In this issue, we discuss recent Delaware court decisions further developing the bounds around books and records demands. Other articles focus on recent developments concerning advance notice bylaws and the standards used by the Delaware courts to assess their enforceability, as well as the expansion of MFW’s application to include a variety of transaction structures in which a controller receives a non-ratable benefit. Finally, we look at the need for boards to implement and monitor effective oversight systems for “mission critical” risks, despite recent cases that dismiss such Caremark claims.
Current Bounds on Books and Records Demands
Books and records demands are not an “open sesame.” Recent Delaware court decisions continue to shape the bounds of books and records demands.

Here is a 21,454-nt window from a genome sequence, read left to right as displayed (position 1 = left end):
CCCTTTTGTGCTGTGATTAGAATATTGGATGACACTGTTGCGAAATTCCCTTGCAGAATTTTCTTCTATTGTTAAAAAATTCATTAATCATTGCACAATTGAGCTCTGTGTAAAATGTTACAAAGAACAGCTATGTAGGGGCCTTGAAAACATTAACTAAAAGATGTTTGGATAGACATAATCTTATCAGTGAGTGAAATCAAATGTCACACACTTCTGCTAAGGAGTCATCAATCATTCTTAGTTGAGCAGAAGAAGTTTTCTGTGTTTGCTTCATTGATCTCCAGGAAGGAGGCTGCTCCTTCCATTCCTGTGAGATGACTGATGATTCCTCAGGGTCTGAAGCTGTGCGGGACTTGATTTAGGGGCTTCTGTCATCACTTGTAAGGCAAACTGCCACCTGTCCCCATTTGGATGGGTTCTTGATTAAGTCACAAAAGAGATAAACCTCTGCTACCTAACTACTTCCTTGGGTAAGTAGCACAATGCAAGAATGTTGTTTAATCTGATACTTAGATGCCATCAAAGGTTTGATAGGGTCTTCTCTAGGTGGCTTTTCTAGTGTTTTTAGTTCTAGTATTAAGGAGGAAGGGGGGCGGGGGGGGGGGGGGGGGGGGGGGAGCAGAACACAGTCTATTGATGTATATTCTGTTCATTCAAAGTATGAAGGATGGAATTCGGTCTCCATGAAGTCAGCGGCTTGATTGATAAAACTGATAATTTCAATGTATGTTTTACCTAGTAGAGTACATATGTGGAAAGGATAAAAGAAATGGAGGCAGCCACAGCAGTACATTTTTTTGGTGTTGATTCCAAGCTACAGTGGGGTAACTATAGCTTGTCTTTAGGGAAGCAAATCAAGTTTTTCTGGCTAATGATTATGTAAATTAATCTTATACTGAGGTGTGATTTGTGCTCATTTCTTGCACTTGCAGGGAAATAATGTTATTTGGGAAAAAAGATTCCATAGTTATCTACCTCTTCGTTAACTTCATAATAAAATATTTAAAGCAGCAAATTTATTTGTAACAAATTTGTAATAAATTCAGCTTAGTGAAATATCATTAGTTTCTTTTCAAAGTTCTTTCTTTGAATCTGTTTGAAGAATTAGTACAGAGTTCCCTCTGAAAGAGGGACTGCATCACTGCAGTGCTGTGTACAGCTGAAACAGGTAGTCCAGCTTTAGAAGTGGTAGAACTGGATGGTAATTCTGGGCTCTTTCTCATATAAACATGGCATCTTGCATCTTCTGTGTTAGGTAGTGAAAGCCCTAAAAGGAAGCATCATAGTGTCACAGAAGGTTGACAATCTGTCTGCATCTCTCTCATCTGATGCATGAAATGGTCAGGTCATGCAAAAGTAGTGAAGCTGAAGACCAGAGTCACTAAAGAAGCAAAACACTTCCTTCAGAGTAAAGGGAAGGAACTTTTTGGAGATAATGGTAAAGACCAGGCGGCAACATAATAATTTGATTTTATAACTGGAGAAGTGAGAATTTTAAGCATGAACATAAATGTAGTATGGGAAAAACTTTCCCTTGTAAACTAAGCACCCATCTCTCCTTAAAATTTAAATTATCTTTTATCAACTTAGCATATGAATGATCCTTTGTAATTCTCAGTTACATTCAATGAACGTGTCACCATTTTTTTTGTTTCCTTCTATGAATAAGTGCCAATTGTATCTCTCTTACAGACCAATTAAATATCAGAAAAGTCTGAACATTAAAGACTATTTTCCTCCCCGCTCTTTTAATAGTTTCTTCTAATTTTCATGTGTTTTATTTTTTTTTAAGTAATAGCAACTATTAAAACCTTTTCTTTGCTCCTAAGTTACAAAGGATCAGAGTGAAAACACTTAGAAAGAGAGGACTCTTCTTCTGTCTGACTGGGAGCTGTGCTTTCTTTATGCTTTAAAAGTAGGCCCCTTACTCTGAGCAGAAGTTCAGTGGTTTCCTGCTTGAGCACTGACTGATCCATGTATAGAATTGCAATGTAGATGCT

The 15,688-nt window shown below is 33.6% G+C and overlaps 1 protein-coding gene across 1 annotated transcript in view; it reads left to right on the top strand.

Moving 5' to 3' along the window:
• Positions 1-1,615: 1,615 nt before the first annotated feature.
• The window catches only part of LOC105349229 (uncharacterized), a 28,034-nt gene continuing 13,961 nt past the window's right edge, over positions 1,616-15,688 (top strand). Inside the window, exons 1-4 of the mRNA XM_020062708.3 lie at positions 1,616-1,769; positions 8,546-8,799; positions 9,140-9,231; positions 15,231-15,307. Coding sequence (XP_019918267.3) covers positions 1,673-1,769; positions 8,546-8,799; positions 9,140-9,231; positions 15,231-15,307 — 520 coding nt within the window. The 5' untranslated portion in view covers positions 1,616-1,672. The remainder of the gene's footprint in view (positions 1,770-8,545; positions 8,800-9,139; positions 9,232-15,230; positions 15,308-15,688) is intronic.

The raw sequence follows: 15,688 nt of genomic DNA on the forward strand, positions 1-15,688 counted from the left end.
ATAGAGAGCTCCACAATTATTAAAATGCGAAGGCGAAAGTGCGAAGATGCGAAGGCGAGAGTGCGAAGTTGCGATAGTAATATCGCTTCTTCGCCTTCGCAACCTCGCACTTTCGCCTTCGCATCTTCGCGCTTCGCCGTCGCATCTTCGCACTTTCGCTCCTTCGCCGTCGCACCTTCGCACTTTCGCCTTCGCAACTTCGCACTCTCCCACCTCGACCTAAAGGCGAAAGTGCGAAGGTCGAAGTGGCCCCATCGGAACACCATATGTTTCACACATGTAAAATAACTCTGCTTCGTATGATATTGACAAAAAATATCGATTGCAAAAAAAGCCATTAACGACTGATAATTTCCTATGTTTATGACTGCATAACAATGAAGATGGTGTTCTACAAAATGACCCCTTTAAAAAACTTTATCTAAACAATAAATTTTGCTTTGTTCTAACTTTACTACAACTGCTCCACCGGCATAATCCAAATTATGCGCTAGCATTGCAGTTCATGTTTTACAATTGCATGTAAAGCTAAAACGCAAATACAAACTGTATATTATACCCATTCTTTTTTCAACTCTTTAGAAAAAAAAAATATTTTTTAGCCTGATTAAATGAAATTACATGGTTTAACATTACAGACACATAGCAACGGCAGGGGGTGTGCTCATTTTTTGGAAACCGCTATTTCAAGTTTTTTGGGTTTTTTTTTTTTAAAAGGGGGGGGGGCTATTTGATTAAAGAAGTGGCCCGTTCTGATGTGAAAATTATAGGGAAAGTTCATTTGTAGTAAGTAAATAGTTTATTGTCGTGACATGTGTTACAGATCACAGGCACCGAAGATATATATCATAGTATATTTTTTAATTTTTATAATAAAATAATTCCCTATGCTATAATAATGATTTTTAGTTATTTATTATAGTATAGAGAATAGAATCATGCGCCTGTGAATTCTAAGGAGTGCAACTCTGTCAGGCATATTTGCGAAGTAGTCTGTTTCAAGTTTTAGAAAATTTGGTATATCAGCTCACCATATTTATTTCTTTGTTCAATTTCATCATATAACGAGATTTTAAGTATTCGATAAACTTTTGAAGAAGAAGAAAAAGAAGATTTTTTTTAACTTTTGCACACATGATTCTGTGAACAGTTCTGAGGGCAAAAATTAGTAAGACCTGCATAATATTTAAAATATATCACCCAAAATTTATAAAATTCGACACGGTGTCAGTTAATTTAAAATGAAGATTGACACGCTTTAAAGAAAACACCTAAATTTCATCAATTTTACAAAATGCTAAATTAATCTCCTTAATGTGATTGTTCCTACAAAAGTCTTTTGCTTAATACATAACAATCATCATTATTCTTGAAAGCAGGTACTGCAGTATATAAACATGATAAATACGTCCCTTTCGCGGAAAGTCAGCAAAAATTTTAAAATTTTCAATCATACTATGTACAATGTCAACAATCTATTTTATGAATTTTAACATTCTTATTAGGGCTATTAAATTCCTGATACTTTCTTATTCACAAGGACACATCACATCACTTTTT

Advancing Forward — Delaware Courts Provide Further Guidance on Incumbent Board Enforcement of Advance Notice Bylaws
A recent Delaware decision reiterates that unambiguous advance notice bylaws will be enforced and clarifies that enhanced scrutiny focusing on the reasonableness of a board’s action will be the standard of review applied to incumbent directors’ rejection of a dissident stockholder’s nominees.
Delaware Court of Chancery Applies MFW Factors to ‘Reverse Spinoff’
Controllers and directors of controlled companies should consider the use of MFW in varying contexts, as Delaware court decisions continue expanding its application to include a variety of transaction structures in which a controller receives a non-ratable benefit.
Court of Chancery Dismisses Caremark Claims Because of Reporting Systems
Despite the Court of Chancery’s recent dismissals of Caremark claims in two cases, the court’s analysis underscores the need for boards to implement and monitor effective systems for “mission critical” risks.